Although Torrance was initially resistant to the idea of using such a rigid planning process, having clear definitions for success has been a game-changer for her entire team. “That was the turning point. It started professionalizing the organization.”
Although Torrance loves her work at Teak and Twine, the business fulfills much more than a passion for gift boxes.
“I’m obsessed with the idea of creating a beautiful place to work and scale. Can I run a business that involves working on an assembly line that respects the creativity, humanity, and dreams of every person on the staff?”
More than hitting sales metrics, running Teak and Twine allows Torrance to provide meaningful jobs to over 75 people.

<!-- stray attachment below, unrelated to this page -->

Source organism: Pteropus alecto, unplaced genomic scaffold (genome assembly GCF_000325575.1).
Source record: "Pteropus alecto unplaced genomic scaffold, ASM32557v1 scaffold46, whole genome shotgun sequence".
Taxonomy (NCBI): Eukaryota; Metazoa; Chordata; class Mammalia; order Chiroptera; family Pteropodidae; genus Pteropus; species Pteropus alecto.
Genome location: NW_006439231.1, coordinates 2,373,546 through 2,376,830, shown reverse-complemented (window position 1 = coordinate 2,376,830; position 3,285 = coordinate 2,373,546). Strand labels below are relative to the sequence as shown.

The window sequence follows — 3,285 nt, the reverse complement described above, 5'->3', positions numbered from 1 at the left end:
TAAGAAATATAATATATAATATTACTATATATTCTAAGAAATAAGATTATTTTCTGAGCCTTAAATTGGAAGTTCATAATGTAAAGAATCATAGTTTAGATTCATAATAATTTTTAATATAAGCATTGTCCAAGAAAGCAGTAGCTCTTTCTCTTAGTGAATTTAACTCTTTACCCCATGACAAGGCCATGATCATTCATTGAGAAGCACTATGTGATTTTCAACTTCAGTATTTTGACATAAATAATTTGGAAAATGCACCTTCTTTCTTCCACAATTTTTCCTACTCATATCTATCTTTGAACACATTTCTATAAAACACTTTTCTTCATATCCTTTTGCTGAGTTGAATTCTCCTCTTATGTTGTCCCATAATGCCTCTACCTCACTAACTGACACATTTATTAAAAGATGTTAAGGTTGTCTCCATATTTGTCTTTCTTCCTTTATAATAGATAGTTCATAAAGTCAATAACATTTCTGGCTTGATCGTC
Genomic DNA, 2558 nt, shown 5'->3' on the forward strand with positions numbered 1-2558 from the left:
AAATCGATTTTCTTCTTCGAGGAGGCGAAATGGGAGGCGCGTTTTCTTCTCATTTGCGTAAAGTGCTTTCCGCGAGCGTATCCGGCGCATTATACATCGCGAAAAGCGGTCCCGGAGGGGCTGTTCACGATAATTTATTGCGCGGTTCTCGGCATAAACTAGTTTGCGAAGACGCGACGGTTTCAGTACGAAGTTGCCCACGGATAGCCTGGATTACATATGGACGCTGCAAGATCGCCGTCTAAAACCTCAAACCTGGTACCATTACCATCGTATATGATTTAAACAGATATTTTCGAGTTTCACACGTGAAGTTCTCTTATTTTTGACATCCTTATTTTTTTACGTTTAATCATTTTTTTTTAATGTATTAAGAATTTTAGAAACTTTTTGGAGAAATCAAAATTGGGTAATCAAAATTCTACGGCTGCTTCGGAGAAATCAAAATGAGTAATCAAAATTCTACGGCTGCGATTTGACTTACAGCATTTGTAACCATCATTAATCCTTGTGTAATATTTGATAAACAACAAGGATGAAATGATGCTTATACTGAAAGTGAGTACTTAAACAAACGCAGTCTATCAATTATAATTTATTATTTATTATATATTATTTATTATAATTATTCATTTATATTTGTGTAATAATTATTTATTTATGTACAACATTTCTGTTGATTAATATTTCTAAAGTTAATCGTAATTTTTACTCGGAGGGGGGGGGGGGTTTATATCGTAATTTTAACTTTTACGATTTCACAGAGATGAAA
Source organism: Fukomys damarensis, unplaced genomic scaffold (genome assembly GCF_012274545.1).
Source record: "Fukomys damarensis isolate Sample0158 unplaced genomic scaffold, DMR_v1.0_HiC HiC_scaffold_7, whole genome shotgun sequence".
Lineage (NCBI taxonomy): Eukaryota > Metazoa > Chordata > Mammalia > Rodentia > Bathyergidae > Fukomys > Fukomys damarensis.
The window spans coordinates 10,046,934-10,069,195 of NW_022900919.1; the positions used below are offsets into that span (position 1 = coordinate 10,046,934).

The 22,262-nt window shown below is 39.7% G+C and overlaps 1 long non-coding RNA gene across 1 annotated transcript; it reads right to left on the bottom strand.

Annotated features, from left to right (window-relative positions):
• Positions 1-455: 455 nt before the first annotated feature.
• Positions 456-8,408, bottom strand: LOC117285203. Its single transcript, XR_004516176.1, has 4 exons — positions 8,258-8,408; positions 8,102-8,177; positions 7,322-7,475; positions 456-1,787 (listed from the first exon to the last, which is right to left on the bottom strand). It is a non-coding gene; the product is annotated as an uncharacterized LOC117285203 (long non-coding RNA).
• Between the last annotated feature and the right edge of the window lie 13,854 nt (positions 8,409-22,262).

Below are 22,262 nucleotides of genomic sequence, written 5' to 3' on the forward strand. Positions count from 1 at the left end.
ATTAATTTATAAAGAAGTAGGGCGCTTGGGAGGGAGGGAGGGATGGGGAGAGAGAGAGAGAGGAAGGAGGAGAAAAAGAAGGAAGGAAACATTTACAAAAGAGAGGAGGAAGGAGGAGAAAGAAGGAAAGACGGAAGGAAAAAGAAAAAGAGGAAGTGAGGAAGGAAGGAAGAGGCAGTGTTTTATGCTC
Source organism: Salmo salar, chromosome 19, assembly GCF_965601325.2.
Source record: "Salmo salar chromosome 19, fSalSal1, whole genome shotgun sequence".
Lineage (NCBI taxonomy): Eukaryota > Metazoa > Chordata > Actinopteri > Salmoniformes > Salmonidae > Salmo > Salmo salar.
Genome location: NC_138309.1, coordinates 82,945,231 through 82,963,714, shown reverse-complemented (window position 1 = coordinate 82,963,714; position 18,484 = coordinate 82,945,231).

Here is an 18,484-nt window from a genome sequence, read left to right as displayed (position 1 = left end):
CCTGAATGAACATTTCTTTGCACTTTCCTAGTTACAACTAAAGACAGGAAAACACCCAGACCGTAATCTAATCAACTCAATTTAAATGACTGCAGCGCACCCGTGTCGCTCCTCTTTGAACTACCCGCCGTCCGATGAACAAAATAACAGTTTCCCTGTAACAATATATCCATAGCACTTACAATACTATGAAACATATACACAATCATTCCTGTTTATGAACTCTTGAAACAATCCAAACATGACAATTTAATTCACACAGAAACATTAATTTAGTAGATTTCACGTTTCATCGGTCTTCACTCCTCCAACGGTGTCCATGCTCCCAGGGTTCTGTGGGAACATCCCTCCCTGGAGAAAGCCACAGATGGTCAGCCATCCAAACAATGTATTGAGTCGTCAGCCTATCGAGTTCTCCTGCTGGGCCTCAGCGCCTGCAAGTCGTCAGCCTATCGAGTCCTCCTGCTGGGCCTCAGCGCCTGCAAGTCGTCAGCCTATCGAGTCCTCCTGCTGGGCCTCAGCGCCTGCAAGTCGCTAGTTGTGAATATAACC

“Being a leader is the most awesome responsibility. The bigger we grow, the more people I can bring into our nest and create beautiful things for them and their families.”
When it comes to her relationship with money, Torrance says she was lucky to have parents who valued financial literacy. “I had a unique childhood when it comes to money. I grew up in a household where we were talking about Roth IRAs at age 12.”
That comfort with numbers may have been what led to Torrance’s career as a finance officer. But in the years since starting Teak and Twine, she’s continued to push the boundaries of what success means.
“When I started the company, the biggest, craziest number I could conceive of making was $200,000.” As Teak and Twine has grown, so has her definition of what’s possible.
Like many product-based businesses, Teak and Twine’s busiest season is around the holidays. Up to 70% of the company’s revenue is generated from October to December – a season Torrance refers to as her “creative idea time.”